Ring ring ring
Me: "Hi this is Ted. How can I help you?"
Them: "I'm calling from Google to verify your Google business listing. Can you confirm your business address, business phone number, and your business email address?"
Me: "Are you really from Google?"
Them: "Well no but we provide Google-related services"
Me: "Why did you start the call by lying to me?"
Should you start a business relationship with a lie?
In the past, I would say absolutely not.
Today, I'm not sure.
Lying seems like the norm these days which troubles me.
A few years ago, I was at the Traffic and Conversion Summit in San Diego.
The VP of Sales from Digital Marketer was showing how he uses LinkedIn to prospect.
He pulled up a LinkedIn profile of a marketing executive who fit his ideal client profile.
"Let's scan his profile and find something interesting we have in common I can use to invite him to connect."
"I see he went to Harvard so let's use that"
He crafted an invitation to connect that went something like this:
"I see we both went to Harvard. I'm really impressed by your success. Let's connect."
He went on to say he didn't go to school at Harvard, but he had driven through the campus when he was five years old.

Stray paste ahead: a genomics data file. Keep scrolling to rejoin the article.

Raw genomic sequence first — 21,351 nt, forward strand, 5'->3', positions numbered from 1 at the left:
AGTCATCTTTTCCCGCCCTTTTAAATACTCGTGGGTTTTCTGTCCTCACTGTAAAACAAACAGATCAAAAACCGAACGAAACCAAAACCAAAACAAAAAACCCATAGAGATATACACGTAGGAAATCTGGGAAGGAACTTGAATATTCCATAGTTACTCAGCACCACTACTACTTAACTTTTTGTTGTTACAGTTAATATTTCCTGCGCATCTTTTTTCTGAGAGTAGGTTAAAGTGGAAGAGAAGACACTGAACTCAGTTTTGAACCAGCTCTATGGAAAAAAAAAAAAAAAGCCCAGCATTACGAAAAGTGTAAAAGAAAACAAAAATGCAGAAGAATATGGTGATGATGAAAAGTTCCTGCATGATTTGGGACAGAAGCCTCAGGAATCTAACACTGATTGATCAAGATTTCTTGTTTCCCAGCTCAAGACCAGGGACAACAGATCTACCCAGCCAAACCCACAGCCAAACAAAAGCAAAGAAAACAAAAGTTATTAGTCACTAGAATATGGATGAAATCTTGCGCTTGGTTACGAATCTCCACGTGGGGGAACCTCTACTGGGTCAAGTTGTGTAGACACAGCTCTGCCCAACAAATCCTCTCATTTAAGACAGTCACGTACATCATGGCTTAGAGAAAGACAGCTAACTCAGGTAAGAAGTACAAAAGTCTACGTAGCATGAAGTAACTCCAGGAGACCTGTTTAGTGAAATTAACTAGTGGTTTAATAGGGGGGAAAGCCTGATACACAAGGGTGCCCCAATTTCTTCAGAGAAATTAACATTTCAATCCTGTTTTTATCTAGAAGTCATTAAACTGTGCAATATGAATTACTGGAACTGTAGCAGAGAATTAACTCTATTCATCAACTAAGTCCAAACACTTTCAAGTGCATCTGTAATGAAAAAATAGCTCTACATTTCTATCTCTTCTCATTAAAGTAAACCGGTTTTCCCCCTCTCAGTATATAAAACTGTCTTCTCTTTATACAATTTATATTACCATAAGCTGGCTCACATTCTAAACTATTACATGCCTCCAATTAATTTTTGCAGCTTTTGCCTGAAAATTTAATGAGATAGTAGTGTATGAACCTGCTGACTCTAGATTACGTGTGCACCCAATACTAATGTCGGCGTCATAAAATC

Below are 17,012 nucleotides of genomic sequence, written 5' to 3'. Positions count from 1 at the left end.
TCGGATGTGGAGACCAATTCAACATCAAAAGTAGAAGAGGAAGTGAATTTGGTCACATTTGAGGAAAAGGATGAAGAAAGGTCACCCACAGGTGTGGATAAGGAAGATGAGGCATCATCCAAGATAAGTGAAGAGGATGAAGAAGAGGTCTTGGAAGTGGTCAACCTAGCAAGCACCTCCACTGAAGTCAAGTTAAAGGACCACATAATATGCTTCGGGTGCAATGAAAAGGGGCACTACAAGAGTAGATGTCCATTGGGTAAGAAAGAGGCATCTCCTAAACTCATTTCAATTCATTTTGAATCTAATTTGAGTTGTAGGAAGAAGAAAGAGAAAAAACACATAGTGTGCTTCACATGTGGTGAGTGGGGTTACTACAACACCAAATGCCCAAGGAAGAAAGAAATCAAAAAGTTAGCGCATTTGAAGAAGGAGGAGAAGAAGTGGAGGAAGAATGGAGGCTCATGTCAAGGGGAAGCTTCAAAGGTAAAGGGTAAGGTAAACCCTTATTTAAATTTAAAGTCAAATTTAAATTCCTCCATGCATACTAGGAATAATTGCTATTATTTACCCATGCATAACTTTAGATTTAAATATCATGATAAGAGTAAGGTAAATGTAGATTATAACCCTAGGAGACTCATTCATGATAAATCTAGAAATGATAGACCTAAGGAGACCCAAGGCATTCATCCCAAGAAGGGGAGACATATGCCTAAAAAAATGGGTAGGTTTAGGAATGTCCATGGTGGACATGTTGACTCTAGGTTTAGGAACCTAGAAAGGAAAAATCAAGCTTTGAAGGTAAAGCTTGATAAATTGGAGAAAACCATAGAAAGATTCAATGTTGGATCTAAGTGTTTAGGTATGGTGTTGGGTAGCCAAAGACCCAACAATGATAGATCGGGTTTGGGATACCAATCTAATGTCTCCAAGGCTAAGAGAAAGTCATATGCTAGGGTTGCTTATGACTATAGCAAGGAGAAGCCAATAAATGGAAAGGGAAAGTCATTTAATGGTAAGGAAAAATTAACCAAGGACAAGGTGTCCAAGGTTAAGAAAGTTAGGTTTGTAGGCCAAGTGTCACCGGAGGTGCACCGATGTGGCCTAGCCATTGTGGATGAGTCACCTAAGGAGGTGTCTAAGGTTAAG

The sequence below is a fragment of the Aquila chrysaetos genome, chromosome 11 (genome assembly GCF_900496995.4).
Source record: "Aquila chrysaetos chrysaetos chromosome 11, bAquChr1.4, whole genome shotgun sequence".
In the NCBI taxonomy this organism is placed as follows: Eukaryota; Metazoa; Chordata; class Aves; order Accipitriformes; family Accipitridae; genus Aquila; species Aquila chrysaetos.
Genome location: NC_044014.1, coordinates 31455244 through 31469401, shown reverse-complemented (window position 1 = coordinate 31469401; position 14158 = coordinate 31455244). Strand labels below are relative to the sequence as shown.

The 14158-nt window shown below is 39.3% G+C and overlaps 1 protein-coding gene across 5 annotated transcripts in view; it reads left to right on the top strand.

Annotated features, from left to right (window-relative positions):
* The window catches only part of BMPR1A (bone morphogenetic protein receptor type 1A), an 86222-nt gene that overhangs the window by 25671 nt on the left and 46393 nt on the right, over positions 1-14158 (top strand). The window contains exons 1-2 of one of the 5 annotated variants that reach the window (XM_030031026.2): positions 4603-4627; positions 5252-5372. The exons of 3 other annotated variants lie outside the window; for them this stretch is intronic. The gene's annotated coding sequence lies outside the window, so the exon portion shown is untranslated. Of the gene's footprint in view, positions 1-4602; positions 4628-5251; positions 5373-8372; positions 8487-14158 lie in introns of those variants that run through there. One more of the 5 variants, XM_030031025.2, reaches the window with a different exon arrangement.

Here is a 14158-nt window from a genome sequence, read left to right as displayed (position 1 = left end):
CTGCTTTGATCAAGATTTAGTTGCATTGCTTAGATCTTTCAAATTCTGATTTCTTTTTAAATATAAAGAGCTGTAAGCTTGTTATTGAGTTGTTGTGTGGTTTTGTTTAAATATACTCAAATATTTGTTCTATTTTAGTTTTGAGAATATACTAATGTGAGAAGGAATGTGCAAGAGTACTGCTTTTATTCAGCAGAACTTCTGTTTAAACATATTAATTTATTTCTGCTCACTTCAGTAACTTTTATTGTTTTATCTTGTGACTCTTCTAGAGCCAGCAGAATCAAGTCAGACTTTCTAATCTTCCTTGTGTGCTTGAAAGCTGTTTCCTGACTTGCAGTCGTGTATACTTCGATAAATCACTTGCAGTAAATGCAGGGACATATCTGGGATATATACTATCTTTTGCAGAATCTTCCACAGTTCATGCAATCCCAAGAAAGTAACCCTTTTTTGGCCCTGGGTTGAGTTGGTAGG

The crowd of 500+ roared with laughter.
My jaw dropped.
When the Q&A session started, I had to jump in line.
I asked him if he thought it was okay to lie about going to Harvard.
"It was all in fun so I'm okay with it."
I walked away shaking my head.
If a business relationship starts with a lie, where does it go from there?
Maybe that marketing agency that called about my Google listing was a legit firm and really could help me generate more business from my listing.
What if they started the call like this: "Hi, I'm calling from XYZ agency, and we help consultants like you generate more business from your Google listing."
Of course, I want to generate more business and I would be very interested if I can do it using my free Google listing.
But I caught them with their hand in the cookie jar.
Lie to me and you're dead to me.
Now it's true Seth Godin wrote a best-selling book called All Marketers are Liars.
Marketers are infamous for stretching the truth.
Where do you draw the line?
When I stretch the truth, I always see my mother giving me "the look" when she caught me lying.
I error on the side of caution.
I never promise I can double your income in 30 days.
I don't promise 20-30 qualified leads every week.
Marketing is hard and results vary.
There are a million moving pieces, many of which are out of our control.
I tell it like it is, and I will always be upfront with you.